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Advice On Buying A Dog

AnthonyG

Distinguished Member
We got our dog from our local pet store as a puppy.

He cost us £30.

If you don't want a puppy you can look at your local cat and dog shelter and buy a dog from those.

Another idea is to look at the classifieds section of your local newspaper as usually you will see ads for puppy's there too (This is usually the cheapest way to buy a puppy as its usually people whose bitch has just had a bunch of unplanned puppy's and they just want to get rid of them ASAP).
 

John Simon

Prominent Member
Freind of mine has a 6 month old Labrador - has already cost over £600 - its a big commitment that you need to be prepared for.
 

Steven

Senior Moderator
Hate to say it, but a dog isn't for Christmas. You need to be prepared to invest time, money... and if you get a puppy - patience (when toilet training)

Cheers
 

Mr_Wistles

Distinguished Member
I have 2 labradors and I consider my self a specialist on dog costs (roughly translates to a mug).

Mine cost around: -

£3 a day in food
£80 a month in insurance

You then have the destruction factor. My first lab (Pluto) ran through nearly every fence pancel in our garden chasing the cat (He could not jump so he ran through them). All of these obviously had to be replaced.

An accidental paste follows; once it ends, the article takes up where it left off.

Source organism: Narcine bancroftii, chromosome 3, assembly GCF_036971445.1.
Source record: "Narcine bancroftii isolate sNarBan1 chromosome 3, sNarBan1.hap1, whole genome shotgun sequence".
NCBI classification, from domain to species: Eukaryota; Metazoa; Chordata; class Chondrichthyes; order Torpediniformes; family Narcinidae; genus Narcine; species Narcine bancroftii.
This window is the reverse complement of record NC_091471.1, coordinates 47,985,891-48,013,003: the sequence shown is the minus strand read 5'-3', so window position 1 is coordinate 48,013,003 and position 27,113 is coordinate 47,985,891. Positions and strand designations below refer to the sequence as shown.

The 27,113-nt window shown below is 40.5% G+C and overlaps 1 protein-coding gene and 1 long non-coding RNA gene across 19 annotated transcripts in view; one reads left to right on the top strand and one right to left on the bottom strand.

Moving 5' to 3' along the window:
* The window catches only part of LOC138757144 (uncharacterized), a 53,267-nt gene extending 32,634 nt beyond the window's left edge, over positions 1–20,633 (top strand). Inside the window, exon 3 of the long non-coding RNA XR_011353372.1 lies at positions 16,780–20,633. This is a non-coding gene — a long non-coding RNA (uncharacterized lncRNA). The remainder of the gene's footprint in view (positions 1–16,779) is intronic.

We were going to have wood floors layed but realised the dogs would wreck them, so we had Amtico laid through the whole downstairs.

The brown lab is in a whole other world on the destruction factor. If you leave ANYTHING on the side, it gets destroyed, phones, books, baby toys etc....

and my personal favourite: -




Thats a 4k sofa.

I love them to death though. The only thing they can do wrong is hurt the baby, which they never would.
 

Garrett

Moderator
Don’t buy one if your going to leave it all day whilst out at work.

Have you time to take it walks every day come rain or shine?

Do you want a mongrel or a pedigree?

Mongrels generally have less health issues than pedigrees but what you buy as a pup sometime you do not know what the grown up dogs going to be like.

If it’s a pedigree your looking round the £500 may be more. If that’s what you want look up on the net for the national club of that breed and see if that can recommend a breeder. An other place to look is the Dog mag’s or paper Our Dogs?
 

mjn

Distinguished Member
I personally would go the adopt route, rather than buying a puppy.

A puppy will require a load more attention, than an adult dog.

Don't forget, they need exercise, come rain, wind or sunshine. So be prepared to go for the walks even when its -2 degrees outside and howling winds.
 

Garrett

Moderator
Oh and if a pedegree do your home work on the breed they may not be sutable for wat you want.
 

mikeycubed

Prominent Member
How about giving a home to a rescue greyhound?
They can be great family pets and contrary to popular belief they don't need a lot of exercise, spend most of the day lazing about.
A lot of greyhounds are abandoned or ill treated when their racing days are over or are injured. One of my friend's family has a greyhound kennel and their house always had at least 3 of them lying around the house!

Mike
 

Praxidike

Banned
get a rescue...
I would go with this as well. Our dog is a rescue dog, the first rescue one we've had, and by far the best... we haven't had to clean anything up from the kitchen, no scratching or cupboards or biting anything. Makes a bit of a fuss when visitors come but think that's the same with all dogs really.